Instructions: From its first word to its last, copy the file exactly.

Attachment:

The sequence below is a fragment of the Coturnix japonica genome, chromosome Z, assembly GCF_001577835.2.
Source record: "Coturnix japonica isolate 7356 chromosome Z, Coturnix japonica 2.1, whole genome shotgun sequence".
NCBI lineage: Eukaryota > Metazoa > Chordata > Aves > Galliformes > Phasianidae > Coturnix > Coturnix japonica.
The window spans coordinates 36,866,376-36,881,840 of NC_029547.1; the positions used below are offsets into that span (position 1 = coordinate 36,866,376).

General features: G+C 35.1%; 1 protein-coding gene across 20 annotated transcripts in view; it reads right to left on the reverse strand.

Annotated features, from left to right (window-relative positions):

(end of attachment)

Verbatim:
The sequence below is a fragment of the Coturnix japonica genome, chromosome Z, assembly GCF_001577835.2.
Source record: "Coturnix japonica isolate 7356 chromosome Z, Coturnix japonica 2.1, whole genome shotgun sequence".
NCBI lineage: Eukaryota > Metazoa > Chordata > Aves > Galliformes > Phasianidae > Coturnix > Coturnix japonica.
The window spans coordinates 36,866,376-36,881,840 of NC_029547.1; the positions used below are offsets into that span (position 1 = coordinate 36,866,376).

General features: G+C 35.1%; 1 protein-coding gene across 20 annotated transcripts in view; it reads right to left on the reverse strand.

Annotated features, from left to right (window-relative positions):